Author Topic: proper chimney  (Read 4356 times)

Offline matthew bower

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proper chimney
« on: March 24, 2012, 12:13:21 PM »
I have a few questions about the proper chimney to have when loading kiln carts.....does the gap in between the two bottom units need to be a specific length? does it very with species? does it change with what type of lumber cut? i have 24 seperate kiln tracks and i run incense cedar, panderosa pine sugar pine and white fir. thanks

Offline MichaelM

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Re: proper chimney
« Reply #1 on: March 26, 2012, 10:00:57 AM »
Leave an inch or more between the packages.  Close at the top and bottom if possible.  That’s the short answer.

The “chimney” is probably a poor name because it implies that the air is supposed to go up or somehow vented.  The name comes from when wood was regularly air dried and wide packages (8 feet or more) were built by handstacking.  A chimney was built into the middle of a unit to allow the colder air (colder because it picked up moisture) to move downward and pull air in from the sides of the pile.  This created some natural convection so that airflow occurred when there was no wind.

In kiln drying, the chimney is there to allow the air to move from one unit to the next unit on a track.  If the sticker slots line up exactly, then you do not need any chimney as George Culp pointed out in a previous post.  I would agree until next week when new stickers are added or a saw gets off and the load height changes or when the units are coming from two different parts of the sawmill.  To compensate for all the imperfections we leave a space that somebody decided to call a chimney instead of calling it an air distribution gap simply a space.

In practice, the package width from the sawmill must be closely related to the cart width in the kiln.  Assuming two units per track, the cart width should be exactly equal to two times the unit width plus the chimney space.  This way the lift operators can set the unit at the outer edges of the cart and the chimney space will automatically happen.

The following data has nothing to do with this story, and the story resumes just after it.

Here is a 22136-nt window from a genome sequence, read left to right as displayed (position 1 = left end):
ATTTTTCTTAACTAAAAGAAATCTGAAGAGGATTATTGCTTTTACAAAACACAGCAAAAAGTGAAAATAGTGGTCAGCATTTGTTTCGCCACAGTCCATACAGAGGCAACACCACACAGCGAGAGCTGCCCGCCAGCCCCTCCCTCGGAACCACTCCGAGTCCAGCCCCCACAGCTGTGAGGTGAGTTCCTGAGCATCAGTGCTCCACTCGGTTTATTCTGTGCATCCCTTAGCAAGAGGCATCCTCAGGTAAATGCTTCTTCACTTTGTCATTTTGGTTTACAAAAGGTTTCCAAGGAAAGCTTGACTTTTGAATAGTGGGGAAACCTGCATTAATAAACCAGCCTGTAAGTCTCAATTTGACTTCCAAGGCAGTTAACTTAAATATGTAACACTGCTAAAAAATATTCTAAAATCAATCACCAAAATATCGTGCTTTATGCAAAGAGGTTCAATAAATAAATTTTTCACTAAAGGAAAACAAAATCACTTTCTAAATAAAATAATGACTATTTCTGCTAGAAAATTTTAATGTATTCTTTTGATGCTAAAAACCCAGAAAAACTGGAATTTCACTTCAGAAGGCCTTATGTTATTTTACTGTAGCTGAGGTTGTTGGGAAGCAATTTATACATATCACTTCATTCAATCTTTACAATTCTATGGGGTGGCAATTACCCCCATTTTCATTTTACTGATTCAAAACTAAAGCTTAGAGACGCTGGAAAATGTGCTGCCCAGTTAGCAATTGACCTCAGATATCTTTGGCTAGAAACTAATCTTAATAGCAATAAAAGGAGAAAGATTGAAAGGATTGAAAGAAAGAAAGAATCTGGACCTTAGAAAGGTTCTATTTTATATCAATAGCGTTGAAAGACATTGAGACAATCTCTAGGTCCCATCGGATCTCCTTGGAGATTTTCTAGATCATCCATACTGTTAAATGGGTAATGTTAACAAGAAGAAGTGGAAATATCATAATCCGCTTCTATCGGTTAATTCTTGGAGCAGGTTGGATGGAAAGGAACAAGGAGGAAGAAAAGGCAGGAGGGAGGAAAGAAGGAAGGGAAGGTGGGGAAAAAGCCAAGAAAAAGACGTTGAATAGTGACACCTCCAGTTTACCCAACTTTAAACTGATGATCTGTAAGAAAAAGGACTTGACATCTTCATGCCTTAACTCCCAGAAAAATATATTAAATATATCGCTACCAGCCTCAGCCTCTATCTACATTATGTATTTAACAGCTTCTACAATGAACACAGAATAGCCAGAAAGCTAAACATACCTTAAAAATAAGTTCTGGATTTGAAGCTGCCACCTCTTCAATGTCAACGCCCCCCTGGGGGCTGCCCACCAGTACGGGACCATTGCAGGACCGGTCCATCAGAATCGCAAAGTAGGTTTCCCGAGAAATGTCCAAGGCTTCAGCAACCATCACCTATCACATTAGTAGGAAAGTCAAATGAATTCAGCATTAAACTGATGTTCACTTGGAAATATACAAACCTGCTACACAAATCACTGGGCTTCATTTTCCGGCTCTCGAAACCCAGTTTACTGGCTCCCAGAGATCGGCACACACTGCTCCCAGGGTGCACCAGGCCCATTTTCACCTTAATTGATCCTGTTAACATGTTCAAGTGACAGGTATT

The top can be closed by pushing on the side of the top unit so that the top few layers move in toward the center of the kiln cart an inch or two.  Some mills close the bottom by dropping a board, such as a 2x4, between the units.

Offline GeorgeCulp

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Re: proper chimney
« Reply #2 on: October 04, 2012, 05:09:45 PM »
First of all if you really want to help the drying process then eliminate the chimney altogether. What I mean is instead of two 4' stacks per track you have only one 8' stack.

But.... you live with what you got. The biggest problem with establishing the "best" chimney size stems from the fact that column shrinkage will change "what you really want".

Again, what do I mean? The bottom 2 side by side stacks are only going to have their stick slots mismatched due to shrinkage differences vey little. However, the top two side by side stacks will be afftected by their shrinkage and all that down below them. I've seen the the top two side by side stacks to have their sticks completely mismatched.

If its the bottom side by side stacks you want them to be as close as possible, even touching. The top two side by side stacks to be as far apart as practical.

Why? When the stacks are spaced apart and the airflow exits the first stack a new set of "airflow entrance conditions" will be created for the second stack. This will cost you in total airflow. If they are touching such that the stack resembles an 8' wide stack then this will not happen and overall thru the slot flow will be maximized.

However the "catch 22" is that if you have variable shrinkage from one kiln column to the next then if the stacks are too close then air flow will be harmed dramatically or possibly even cut off completey.

It has always "baffled" me how there is anything positive to having two 4' stacks on each track.

Offline GeorgeCulp

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Re: proper chimney
« Reply #3 on: November 13, 2012, 07:00:34 PM »
Assuming that you are going to have to have a chimney simply because you can't keep the sticks of each column in line through out the charge time the practical solution (not the ideal spacing) but the most practical one is a spacing that you can REPEAT for each and every charge.

I could get very deep into the aerodynamic and fluid mecahnical aspects of whats going on but it would be way to boring. Suffice it to say that the chimney itself imparts a change in aero characteristics of the charge. However, the fact remains that you have to have one. So, the best one will be the one you can repeat charge after charge after charge.  And the aero characteristics created by it will be the same every charge and you will learn how to deal with it cause it happens the same on evey chage.

 


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